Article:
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Tuesday, February 27, 2024
Feb. 27, 2024

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In Our View: Mentally Ill Need State’s Aid

Lawmakers appear poised to make meaningful strides after ignoring issue

The Columbian

After decades of ignoring the problem and after an embarrassing rebuke last year from the state Supreme Court, Washington lawmakers appear poised to make meaningful strides regarding mental health care in the state.

Early in this year’s legislative session, the House of Representatives passed — with a bipartisan 83-15 vote — an emergency supplemental budget proposal that would quickly inject $21 million into the state’s inpatient psychiatric system. The money would open 45 beds at Western State Hospital in Lakewood and would contribute to the opening of nearly 150 psychiatric beds at community hospitals.

The urgency for such action became evident last August, when the Supreme Court ruled that Washington’s practice of “psychiatric boarding” was unconstitutional. The practice, which had become common because of a lack of available psychiatric beds in the state, would have patients in need of mental health care often being held in regular hospitals that were ill-equipped to tend to their needs. In writing the unanimous opinion, Justice Steven Gonzalez noted that state law “does not authorize psychiatric boarding as a method to avoid overcrowding certified evaluation and treatment facilities.” According to several studies, Washington ranks last or near the bottom among all states in terms of psychiatric beds per capita.

The result is a quagmire for the mental health system, and it will require action on several fronts from lawmakers. Approving expenditures to increase the number of beds for the mentally ill will not solve all the issues facing the state, and several bills are under consideration to address different facets of the issue.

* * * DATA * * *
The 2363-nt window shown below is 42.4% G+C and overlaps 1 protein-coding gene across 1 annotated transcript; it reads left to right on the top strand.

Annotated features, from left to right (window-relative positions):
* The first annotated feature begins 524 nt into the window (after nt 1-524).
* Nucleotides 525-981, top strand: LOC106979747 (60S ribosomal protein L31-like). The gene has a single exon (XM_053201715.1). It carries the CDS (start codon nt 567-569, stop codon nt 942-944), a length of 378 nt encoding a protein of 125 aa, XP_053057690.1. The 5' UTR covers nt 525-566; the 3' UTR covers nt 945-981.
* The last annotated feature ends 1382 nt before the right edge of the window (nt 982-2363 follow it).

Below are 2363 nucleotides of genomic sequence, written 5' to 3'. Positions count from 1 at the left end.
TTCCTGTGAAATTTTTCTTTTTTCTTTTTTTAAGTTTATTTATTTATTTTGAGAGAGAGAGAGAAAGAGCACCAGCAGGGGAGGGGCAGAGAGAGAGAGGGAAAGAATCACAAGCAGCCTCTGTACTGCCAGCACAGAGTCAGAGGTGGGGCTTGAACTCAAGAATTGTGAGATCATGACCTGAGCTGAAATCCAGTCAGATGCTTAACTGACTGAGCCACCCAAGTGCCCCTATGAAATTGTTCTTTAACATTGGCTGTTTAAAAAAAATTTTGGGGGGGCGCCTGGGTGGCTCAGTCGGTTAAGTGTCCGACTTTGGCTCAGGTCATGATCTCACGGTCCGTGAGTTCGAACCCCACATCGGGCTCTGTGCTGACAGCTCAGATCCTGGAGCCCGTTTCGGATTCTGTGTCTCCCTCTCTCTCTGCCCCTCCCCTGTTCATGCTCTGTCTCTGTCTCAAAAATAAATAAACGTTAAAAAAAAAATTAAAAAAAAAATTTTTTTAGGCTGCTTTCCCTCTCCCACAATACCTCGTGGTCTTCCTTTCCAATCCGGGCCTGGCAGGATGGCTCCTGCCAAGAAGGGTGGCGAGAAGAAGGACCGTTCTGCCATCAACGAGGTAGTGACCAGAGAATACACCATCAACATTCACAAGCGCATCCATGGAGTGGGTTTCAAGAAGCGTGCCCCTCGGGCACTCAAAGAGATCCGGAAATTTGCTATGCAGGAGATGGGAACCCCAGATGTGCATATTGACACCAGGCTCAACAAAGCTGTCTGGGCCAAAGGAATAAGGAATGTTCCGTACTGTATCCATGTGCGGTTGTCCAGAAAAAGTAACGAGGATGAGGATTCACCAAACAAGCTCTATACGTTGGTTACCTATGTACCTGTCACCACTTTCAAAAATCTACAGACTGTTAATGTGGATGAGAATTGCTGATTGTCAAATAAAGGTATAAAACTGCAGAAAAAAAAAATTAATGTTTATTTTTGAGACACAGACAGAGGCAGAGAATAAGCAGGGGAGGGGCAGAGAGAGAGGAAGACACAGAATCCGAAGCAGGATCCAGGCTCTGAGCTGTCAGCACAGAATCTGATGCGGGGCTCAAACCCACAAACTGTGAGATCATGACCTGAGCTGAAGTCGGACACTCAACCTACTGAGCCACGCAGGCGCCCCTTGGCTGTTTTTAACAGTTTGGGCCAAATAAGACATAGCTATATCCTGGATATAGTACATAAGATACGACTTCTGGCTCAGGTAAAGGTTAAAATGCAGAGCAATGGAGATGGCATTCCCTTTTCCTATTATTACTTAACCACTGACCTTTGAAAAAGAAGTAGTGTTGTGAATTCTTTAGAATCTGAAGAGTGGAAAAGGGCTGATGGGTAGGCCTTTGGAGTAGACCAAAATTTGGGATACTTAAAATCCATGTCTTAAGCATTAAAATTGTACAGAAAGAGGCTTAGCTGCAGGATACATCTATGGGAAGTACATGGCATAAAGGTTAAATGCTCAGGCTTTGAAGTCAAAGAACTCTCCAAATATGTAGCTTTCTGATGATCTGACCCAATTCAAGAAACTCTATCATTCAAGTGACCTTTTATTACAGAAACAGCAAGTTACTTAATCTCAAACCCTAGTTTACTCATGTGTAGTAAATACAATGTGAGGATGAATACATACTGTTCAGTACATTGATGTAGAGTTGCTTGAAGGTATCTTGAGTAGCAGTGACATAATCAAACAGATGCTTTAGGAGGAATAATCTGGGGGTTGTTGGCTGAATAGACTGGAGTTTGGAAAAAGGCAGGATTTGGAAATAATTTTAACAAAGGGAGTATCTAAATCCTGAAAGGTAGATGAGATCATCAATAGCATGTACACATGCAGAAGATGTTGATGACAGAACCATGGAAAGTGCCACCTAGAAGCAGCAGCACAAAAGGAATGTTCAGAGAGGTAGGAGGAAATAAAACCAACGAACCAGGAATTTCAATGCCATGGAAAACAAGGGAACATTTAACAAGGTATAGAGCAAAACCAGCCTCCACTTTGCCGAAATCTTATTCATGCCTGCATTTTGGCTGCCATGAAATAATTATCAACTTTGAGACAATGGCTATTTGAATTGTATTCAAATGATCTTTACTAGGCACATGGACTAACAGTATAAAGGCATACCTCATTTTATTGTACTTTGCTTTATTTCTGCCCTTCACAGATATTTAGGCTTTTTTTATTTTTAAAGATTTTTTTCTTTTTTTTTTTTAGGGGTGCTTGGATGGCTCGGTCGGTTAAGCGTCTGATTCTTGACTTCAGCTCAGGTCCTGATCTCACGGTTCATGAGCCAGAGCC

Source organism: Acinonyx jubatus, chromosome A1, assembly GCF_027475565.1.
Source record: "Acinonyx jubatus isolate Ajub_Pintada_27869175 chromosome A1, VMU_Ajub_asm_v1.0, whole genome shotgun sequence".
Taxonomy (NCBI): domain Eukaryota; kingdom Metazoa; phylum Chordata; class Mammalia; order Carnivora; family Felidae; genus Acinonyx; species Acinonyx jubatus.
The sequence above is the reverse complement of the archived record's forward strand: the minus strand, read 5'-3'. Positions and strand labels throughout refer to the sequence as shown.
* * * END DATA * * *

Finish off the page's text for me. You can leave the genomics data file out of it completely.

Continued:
Foremost is “Joel’s Law,” which passed out of the House by unanimous vote; a companion Senate bill is in committee. Named for Joel Reuter, a 28-year-old Seattle man who was killed by police during a psychotic episode in 2013, the law would add an appeal option to the convoluted involuntary commitment process, allowing families to protest the decision of counselors who do not recommend such commitment. In trying to balance the individual rights of those who suffer from mental illness with the need for them to get help, many states over the years have constructed impenetrable labyrinths that make it difficult for families to get assistance for loved ones. “Joel’s Law” was passed by the House last year but died in the Senate. With representatives again approving the measure, senators should join them this session in making a small but meaningful change to the state’s mental health system.

Lawmakers also should give due consideration to a bill that would allow for supervised outpatient treatment, which would provide judges an additional option in dealing with mentally ill patients. And they should support a bill that would improve training for police officers when encountering those suffering from a psychotic episode. The financial reality of such proposals is illuminated by this fact: The additional training has a cost estimate of $800,000 a year, but a single wrongful death lawsuit resulting from inadequately trained officers can be even more costly to the state.

Each of those proposals should be approved by the Legislature as the state shores up a mental health system that long has suffered from neglect. But the most important issue is that of increasing the number of psychiatric beds. When the alternative to receiving appropriate care is for an ill person to be strapped to a hospital bed for several weeks or be sent out onto the streets, then changes in the system are required.